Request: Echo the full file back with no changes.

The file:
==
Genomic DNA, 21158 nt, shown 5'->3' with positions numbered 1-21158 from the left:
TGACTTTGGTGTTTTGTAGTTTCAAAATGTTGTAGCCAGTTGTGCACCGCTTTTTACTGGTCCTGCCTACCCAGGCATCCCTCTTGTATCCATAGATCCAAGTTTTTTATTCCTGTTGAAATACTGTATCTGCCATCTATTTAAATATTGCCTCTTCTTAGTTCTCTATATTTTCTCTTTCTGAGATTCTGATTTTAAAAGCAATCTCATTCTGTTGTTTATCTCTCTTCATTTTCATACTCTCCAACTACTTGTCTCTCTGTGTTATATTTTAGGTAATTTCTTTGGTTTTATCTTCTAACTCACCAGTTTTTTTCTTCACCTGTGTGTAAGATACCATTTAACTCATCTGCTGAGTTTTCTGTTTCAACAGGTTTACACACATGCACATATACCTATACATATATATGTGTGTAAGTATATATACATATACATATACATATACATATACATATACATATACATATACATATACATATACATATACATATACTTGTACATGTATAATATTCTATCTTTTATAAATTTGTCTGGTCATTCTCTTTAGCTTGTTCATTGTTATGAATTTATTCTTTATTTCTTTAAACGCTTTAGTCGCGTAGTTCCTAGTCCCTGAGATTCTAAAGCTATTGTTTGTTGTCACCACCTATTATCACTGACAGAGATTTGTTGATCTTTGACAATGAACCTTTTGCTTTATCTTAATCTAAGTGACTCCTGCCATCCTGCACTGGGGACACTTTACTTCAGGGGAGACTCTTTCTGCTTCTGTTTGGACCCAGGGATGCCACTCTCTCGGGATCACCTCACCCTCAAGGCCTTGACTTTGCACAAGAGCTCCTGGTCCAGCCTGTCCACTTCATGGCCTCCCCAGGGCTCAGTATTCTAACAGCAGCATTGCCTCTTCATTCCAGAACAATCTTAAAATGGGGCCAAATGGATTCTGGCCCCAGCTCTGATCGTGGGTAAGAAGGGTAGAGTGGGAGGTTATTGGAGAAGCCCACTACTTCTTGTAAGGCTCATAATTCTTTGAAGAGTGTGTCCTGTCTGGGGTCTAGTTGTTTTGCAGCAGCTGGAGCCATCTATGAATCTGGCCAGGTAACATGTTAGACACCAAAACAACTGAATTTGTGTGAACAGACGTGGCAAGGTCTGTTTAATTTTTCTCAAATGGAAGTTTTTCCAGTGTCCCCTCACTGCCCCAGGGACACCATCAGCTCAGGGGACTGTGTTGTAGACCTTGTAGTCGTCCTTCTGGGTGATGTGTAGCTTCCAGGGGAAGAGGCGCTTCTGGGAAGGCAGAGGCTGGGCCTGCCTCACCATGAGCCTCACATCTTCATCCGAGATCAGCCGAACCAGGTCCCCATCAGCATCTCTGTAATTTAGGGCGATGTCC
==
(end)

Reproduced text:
Genomic DNA, 21158 nt, shown 5'->3' with positions numbered 1-21158 from the left:
TGACTTTGGTGTTTTGTAGTTTCAAAATGTTGTAGCCAGTTGTGCACCGCTTTTTACTGGTCCTGCCTACCCAGGCATCCCTCTTGTATCCATAGATCCAAGTTTTTTATTCCTGTTGAAATACTGTATCTGCCATCTATTTAAATATTGCCTCTTCTTAGTTCTCTATATTTTCTCTTTCTGAGATTCTGATTTTAAAAGCAATCTCATTCTGTTGTTTATCTCTCTTCATTTTCATACTCTCCAACTACTTGTCTCTCTGTGTTATATTTTAGGTAATTTCTTTGGTTTTATCTTCTAACTCACCAGTTTTTTTCTTCACCTGTGTGTAAGATACCATTTAACTCATCTGCTGAGTTTTCTGTTTCAACAGGTTTACACACATGCACATATACCTATACATATATATGTGTGTAAGTATATATACATATACATATACATATACATATACATATACATATACATATACATATACATATACATATACATATACTTGTACATGTATAATATTCTATCTTTTATAAATTTGTCTGGTCATTCTCTTTAGCTTGTTCATTGTTATGAATTTATTCTTTATTTCTTTAAACGCTTTAGTCGCGTAGTTCCTAGTCCCTGAGATTCTAAAGCTATTGTTTGTTGTCACCACCTATTATCACTGACAGAGATTTGTTGATCTTTGACAATGAACCTTTTGCTTTATCTTAATCTAAGTGACTCCTGCCATCCTGCACTGGGGACACTTTACTTCAGGGGAGACTCTTTCTGCTTCTGTTTGGACCCAGGGATGCCACTCTCTCGGGATCACCTCACCCTCAAGGCCTTGACTTTGCACAAGAGCTCCTGGTCCAGCCTGTCCACTTCATGGCCTCCCCAGGGCTCAGTATTCTAACAGCAGCATTGCCTCTTCATTCCAGAACAATCTTAAAATGGGGCCAAATGGATTCTGGCCCCAGCTCTGATCGTGGGTAAGAAGGGTAGAGTGGGAGGTTATTGGAGAAGCCCACTACTTCTTGTAAGGCTCATAATTCTTTGAAGAGTGTGTCCTGTCTGGGGTCTAGTTGTTTTGCAGCAGCTGGAGCCATCTATGAATCTGGCCAGGTAACATGTTAGACACCAAAACAACTGAATTTGTGTGAACAGACGTGGCAAGGTCTGTTTAATTTTTCTCAAATGGAAGTTTTTCCAGTGTCCCCTCACTGCCCCAGGGACACCATCAGCTCAGGGGACTGTGTTGTAGACCTTGTAGTCGTCCTTCTGGGTGATGTGTAGCTTCCAGGGGAAGAGGCGCTTCTGGGAAGGCAGAGGCTGGGCCTGCCTCACCATGAGCCTCACATCTTCATCCGAGATCAGCCGAACCAGGTCCCCATCAGCATCTCTGTAATTTAGGGCGATGTCC